Barely a week after Pakistan reopened its territory to Nato supplies, US ambassador Cameron Munter has drawn up another “to-do list” for his country’s war-on-terror ally.
Pakistan, in Munter’s estimate, will have to ‘do more’ in countering terrorism if it wants US financial assistance to resume. “Pakistan should not become the problem … it should help resolve the problem,” Munter told the British Broadcasting Corporation in an exclusive interview in Karachi.
He added that Pakistan should cooperate with the Afghan authorities and fight terrorists on its soil.
Although Ambassador Munter did not name any particular group, he was obviously referring to the Haqqani network which, according to US officials, was using its bases in North Waziristan Agency as a springboard for launching attacks on Nato forces in Afghanistan.
The US diplomat sought to downplay the reopening of Nato supply routes. “It was a problem for Pakistan. It [its decision to block the Nato supply routes] had alienated 50 allies in the ‘war against terrorism’ – a war that Pakistan’s military is also fighting,” he said.
“Now the reopening of the supply routes will help us fight this war collectively,” he added.
Pakistan unblocked the Nato supply routes earlier this month after US Secretary of State Hillary Clinton offered a ‘near-apology’ over the Nov 26, 2011 Nato air raid on military border posts in Salala area of Mohmand Agency that killed two dozen troops.
The Salala debacle had strained diplomatic relations between the two uneasy allies – however, they are now trying to undo the damage done by seven months of tension.
“I believe the two countries have acknowledged that they will have to work together,” Ambassador Munter said.
Asked why the Obama administration took so long to apologise over the Salala attack, he said both Pakistan and the United States were responsible for the delay.
“We know the death of Pakistani soldiers [in Salala attack] was a big tragedy. We also realise the emotional trauma that this incident created among Pakistanis. But there were some other factors that caused the delay [in the US apology],” he said.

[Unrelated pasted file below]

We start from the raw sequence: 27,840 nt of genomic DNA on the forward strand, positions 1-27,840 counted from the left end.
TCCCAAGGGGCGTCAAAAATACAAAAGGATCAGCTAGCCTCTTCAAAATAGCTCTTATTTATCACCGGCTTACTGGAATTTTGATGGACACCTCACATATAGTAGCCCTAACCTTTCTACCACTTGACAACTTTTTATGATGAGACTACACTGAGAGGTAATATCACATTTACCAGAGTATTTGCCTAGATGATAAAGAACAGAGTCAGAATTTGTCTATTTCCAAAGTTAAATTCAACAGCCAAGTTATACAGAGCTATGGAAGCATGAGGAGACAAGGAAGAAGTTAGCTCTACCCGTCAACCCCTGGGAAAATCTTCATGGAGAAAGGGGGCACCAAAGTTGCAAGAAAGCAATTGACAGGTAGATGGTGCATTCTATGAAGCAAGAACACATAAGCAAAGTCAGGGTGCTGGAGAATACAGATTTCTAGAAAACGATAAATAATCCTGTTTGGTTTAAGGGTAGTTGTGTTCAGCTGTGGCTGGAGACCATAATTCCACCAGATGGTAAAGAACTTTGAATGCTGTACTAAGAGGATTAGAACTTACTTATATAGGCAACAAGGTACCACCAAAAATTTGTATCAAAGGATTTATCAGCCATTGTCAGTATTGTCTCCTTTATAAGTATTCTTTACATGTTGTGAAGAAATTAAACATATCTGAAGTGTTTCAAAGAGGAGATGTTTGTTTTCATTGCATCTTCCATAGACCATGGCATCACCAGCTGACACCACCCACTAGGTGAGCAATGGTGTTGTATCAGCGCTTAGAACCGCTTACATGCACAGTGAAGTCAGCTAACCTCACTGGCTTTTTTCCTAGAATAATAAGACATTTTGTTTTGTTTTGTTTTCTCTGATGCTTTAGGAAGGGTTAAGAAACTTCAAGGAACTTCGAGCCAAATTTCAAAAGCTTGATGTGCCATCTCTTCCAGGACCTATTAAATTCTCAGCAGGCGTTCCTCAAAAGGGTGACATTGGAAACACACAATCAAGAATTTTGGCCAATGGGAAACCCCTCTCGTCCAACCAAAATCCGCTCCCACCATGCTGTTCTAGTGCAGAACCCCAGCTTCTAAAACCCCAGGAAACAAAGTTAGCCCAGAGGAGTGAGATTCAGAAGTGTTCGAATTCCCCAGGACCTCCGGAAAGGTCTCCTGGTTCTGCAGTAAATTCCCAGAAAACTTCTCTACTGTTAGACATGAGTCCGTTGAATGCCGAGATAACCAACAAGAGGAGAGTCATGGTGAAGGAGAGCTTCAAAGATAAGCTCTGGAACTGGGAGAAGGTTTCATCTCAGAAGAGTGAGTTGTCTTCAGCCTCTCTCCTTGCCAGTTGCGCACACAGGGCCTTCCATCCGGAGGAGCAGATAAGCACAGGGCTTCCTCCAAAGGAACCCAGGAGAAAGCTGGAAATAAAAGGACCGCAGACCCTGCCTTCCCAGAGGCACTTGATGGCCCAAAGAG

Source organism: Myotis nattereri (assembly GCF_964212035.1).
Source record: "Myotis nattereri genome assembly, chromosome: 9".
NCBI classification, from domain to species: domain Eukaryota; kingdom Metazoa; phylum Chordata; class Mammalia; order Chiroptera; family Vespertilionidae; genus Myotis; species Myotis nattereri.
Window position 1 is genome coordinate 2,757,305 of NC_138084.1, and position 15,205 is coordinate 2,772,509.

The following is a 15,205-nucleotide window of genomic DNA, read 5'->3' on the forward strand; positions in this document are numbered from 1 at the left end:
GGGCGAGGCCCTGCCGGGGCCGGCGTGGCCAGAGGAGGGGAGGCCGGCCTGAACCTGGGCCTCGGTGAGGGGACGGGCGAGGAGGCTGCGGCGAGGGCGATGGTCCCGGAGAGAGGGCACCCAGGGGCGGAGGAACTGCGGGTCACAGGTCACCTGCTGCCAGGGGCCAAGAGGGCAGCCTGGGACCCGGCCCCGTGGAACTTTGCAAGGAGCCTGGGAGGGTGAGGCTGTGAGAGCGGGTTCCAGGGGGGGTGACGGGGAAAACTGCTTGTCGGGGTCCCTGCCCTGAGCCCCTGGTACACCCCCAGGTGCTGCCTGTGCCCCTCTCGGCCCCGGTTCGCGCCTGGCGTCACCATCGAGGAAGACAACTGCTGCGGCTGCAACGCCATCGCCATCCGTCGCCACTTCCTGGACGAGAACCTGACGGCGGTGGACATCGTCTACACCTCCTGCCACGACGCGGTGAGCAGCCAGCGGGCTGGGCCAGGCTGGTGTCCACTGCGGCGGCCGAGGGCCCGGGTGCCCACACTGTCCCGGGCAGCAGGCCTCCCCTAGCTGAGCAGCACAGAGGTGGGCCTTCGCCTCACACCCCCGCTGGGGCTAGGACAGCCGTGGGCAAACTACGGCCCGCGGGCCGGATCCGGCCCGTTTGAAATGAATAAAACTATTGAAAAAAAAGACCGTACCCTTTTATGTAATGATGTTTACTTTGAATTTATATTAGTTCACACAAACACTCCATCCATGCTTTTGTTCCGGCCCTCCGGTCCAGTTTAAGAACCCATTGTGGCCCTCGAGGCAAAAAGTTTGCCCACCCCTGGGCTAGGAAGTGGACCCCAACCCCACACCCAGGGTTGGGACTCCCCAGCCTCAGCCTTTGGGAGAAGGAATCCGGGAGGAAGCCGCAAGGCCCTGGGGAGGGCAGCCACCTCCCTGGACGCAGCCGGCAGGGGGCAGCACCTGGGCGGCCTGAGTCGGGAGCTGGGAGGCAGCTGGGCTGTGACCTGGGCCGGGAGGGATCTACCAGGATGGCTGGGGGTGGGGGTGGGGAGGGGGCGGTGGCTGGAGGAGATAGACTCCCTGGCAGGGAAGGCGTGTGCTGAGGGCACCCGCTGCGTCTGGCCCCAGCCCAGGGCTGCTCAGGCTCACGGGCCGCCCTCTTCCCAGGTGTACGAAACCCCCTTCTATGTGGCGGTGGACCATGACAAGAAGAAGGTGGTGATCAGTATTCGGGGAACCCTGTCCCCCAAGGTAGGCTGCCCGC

A delay in policy-making by Pakistan due to domestic politics is to blame for this, Ambassador Munter said. But the Obama administration also shared the blame. “The two sides, however, realised that the delay was not benefiting them.”
Asked about the threat Pakistan was facing from home-grown Taliban insurgents, the top US diplomat said, “We want Pakistan to be a sovereign state – by sovereign I mean the state should have its writ on its soil.”
Referring to what the US calls terrorist safe havens in tribal regions, Munter said that those challenging the writ of the state are terrorists. “The civil and military leadership of Pakistan should defeat such terrorists. And we want to help them,” he added.
He, however, parried a question about the US drone campaign which, Islamabad believes, infringes on its sovereignty.
Pakistan Tehreek-e-Insaf and Pakistan Muslim League-Nawaz have been critical of growing US influence in Pakistani politics in the country. Their leaders have also been criticising the US in their public speeches.
Asked about the possibility of an anti-America government coming to power after the 2013 parliamentary election in Pakistan, the US envoy said, “I’ve met both Imran Khan and Nawaz Sharif, and they have assured me that their parties fully support the United States.”
Correction: An earlier version of this story incorrectly stated the year of the Salala attack as “2010″ instead of “2011″. A correction has been made.
Published in The Express Tribune, July 11th, 2012.